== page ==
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How smartphones change lives

Earlier this year Curry’s donated an incredible 200 smartphones to us. Since receiving these devices, our team has been working to ensure they are ready to be passed onto individuals in our community and ensure those that cannot be used are used as parts and recycled fully. To date, 178 people in our community have received a refurbished Curry’s smartphone.

These devices have already had a huge life changing impact individual’s and the organisations supporting them, providing means of communication and improving outcomes.

The following report details the impact this donation has had on our local south London community, and highlights the ever growing need to be online and connected. These stories show just a snapshot of those who have little or no access to technology, and provide examples of different experiences, reaffirming that digital inclusion must be a priority for key decision makers in the UK.

At Community TechAid, we work with over 190 organisations in Lambeth and Southwark from schools, refugee groups and food banks to mental health support services and young carers.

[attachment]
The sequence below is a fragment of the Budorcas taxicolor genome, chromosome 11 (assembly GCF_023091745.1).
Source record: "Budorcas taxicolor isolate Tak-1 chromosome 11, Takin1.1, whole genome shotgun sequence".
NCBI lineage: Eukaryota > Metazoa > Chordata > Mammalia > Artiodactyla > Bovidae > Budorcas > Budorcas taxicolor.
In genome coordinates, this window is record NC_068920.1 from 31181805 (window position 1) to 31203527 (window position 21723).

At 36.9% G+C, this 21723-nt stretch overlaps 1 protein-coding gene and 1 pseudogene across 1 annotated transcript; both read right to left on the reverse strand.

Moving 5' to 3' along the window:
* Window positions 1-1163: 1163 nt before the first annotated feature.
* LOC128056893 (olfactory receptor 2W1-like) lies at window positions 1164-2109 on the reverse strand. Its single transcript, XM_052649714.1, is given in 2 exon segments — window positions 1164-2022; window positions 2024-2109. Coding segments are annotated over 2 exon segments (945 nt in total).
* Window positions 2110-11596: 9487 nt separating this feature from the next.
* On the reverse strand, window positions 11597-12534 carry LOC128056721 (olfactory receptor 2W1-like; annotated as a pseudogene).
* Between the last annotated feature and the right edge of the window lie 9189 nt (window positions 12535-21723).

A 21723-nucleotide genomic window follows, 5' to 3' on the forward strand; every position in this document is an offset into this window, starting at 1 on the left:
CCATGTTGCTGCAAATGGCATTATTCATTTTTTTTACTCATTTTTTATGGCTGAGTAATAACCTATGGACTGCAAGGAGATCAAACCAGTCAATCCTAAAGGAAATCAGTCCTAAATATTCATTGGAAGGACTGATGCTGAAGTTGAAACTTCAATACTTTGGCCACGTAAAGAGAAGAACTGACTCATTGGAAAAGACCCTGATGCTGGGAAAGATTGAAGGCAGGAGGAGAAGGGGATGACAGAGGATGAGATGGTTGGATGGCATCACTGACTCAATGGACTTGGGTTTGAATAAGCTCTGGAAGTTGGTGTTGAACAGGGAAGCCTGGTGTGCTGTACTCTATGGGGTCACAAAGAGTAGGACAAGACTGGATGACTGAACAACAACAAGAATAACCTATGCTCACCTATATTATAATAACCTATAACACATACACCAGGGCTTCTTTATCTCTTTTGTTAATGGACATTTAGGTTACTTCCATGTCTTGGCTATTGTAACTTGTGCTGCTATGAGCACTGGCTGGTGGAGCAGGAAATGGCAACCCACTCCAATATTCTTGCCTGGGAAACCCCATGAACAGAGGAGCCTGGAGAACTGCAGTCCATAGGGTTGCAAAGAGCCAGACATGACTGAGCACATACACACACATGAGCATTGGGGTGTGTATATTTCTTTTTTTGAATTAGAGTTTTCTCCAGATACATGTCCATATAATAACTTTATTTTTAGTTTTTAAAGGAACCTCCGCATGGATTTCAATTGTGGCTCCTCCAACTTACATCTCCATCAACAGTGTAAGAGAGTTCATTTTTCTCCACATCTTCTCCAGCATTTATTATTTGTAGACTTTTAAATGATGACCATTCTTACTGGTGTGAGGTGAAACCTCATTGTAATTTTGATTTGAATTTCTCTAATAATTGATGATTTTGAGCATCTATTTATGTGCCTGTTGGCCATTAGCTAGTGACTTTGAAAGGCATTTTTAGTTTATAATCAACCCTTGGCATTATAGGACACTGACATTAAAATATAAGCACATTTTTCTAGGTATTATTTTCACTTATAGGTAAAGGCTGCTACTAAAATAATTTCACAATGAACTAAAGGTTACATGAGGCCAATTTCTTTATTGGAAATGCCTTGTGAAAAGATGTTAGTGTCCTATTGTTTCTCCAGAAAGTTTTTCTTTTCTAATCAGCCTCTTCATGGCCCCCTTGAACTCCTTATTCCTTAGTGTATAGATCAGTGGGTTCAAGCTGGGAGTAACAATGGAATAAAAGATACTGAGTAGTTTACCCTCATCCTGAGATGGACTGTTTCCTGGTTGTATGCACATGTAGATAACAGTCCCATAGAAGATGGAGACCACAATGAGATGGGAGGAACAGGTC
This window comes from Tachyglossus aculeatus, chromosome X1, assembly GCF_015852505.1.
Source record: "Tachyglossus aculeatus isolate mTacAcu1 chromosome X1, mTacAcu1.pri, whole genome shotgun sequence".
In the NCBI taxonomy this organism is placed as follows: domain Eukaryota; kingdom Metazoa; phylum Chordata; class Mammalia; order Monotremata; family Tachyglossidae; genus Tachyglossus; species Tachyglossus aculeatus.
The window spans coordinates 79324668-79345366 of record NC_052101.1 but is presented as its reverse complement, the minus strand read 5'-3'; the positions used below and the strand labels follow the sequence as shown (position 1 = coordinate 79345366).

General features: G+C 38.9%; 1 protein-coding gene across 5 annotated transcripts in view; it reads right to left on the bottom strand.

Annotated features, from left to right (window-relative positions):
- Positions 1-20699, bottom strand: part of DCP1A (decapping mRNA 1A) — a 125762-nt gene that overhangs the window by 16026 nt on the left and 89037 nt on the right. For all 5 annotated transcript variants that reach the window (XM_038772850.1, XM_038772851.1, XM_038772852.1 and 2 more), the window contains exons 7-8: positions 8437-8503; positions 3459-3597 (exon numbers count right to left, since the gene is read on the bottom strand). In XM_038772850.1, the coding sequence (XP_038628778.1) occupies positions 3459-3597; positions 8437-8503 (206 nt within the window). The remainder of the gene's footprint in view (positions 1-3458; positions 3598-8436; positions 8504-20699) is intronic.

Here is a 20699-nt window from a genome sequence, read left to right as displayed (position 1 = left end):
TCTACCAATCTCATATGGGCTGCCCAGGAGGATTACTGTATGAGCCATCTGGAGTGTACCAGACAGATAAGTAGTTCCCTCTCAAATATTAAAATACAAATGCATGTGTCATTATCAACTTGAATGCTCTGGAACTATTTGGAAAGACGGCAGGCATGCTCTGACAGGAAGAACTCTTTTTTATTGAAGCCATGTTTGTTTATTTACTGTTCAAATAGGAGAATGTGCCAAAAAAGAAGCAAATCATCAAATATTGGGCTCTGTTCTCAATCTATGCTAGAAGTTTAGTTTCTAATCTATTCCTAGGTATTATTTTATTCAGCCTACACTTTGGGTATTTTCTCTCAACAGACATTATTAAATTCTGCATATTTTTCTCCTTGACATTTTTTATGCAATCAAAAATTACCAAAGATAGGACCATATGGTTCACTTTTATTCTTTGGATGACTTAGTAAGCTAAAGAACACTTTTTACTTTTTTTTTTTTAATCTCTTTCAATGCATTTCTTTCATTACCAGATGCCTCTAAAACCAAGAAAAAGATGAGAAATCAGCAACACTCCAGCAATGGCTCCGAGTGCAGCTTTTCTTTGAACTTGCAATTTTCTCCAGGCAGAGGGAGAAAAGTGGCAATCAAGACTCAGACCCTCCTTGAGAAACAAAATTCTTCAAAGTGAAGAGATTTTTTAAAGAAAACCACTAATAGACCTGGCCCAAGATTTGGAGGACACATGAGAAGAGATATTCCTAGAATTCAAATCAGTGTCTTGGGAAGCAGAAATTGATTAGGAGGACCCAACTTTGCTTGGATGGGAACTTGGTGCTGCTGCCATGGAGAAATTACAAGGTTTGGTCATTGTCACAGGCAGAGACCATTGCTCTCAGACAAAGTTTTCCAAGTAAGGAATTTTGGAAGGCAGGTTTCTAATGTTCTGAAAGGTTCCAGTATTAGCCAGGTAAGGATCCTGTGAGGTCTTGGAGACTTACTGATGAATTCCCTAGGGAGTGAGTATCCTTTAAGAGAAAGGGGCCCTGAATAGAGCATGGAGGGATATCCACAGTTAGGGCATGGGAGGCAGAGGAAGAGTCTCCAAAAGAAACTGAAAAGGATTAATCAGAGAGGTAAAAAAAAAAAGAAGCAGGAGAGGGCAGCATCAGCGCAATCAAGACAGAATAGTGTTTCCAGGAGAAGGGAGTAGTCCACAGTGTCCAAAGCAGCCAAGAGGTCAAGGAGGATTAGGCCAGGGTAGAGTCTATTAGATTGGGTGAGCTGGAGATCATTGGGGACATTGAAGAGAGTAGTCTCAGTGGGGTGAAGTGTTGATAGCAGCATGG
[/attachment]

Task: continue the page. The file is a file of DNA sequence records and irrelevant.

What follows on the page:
The majority of these devices went on to support adults aged between 24 and 35 who are experiencing extreme changes in circumstance, such as fleeing their home country, and who more often than not were, or continue to be, in a temporary living situation or without a home.

All of our recipients are experiencing temporary or long-term financial hardship, with many one month away from losing their home or unable to pay their bills. As the cost of food, fuel and other basic necessities continues to rise and with no current plan for government intervention, we will see an increase in those unable to afford internet access, widening an already enormous divide. The percentage of the population who own a smartphone has increased year on year in the UK, reaching 92% in 2021. However this still leaves over 4.5 million adults in the UK without access to one. Many of the organisations we work with spoke of the difficulties they and their clients faced without a working smartphone. Arranging appointments, and connecting with vital support services becomes impossible and adds additional pressures and stress to services, their staff and their clients.

To read the full report click here.


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